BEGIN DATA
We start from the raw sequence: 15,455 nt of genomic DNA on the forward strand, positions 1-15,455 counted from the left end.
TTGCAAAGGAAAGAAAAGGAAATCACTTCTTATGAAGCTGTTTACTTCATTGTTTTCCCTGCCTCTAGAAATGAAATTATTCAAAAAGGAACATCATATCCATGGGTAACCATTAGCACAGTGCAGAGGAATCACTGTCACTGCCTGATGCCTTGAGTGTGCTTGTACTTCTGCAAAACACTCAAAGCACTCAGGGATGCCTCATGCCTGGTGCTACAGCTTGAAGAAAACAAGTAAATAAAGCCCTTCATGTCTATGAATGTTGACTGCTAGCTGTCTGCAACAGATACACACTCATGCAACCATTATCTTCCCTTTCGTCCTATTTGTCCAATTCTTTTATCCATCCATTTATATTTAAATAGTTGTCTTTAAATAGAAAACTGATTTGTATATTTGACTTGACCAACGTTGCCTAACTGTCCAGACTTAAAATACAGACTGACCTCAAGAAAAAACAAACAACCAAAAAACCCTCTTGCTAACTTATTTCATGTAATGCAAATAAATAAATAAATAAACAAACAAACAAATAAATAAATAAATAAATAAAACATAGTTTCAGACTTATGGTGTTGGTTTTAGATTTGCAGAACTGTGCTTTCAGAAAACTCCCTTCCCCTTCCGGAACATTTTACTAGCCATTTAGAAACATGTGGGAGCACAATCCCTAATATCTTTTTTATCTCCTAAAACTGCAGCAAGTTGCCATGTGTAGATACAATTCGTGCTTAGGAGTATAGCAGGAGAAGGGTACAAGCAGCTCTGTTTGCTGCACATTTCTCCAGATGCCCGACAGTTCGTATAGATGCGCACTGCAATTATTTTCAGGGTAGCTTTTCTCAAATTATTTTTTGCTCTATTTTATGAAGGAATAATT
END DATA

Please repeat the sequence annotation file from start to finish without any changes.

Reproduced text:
We start from the raw sequence: 15,455 nt of genomic DNA on the forward strand, positions 1-15,455 counted from the left end.
TTGCAAAGGAAAGAAAAGGAAATCACTTCTTATGAAGCTGTTTACTTCATTGTTTTCCCTGCCTCTAGAAATGAAATTATTCAAAAAGGAACATCATATCCATGGGTAACCATTAGCACAGTGCAGAGGAATCACTGTCACTGCCTGATGCCTTGAGTGTGCTTGTACTTCTGCAAAACACTCAAAGCACTCAGGGATGCCTCATGCCTGGTGCTACAGCTTGAAGAAAACAAGTAAATAAAGCCCTTCATGTCTATGAATGTTGACTGCTAGCTGTCTGCAACAGATACACACTCATGCAACCATTATCTTCCCTTTCGTCCTATTTGTCCAATTCTTTTATCCATCCATTTATATTTAAATAGTTGTCTTTAAATAGAAAACTGATTTGTATATTTGACTTGACCAACGTTGCCTAACTGTCCAGACTTAAAATACAGACTGACCTCAAGAAAAAACAAACAACCAAAAAACCCTCTTGCTAACTTATTTCATGTAATGCAAATAAATAAATAAATAAACAAACAAACAAATAAATAAATAAATAAATAAAACATAGTTTCAGACTTATGGTGTTGGTTTTAGATTTGCAGAACTGTGCTTTCAGAAAACTCCCTTCCCCTTCCGGAACATTTTACTAGCCATTTAGAAACATGTGGGAGCACAATCCCTAATATCTTTTTTATCTCCTAAAACTGCAGCAAGTTGCCATGTGTAGATACAATTCGTGCTTAGGAGTATAGCAGGAGAAGGGTACAAGCAGCTCTGTTTGCTGCACATTTCTCCAGATGCCCGACAGTTCGTATAGATGCGCACTGCAATTATTTTCAGGGTAGCTTTTCTCAAATTATTTTTTGCTCTATTTTATGAAGGAATAATT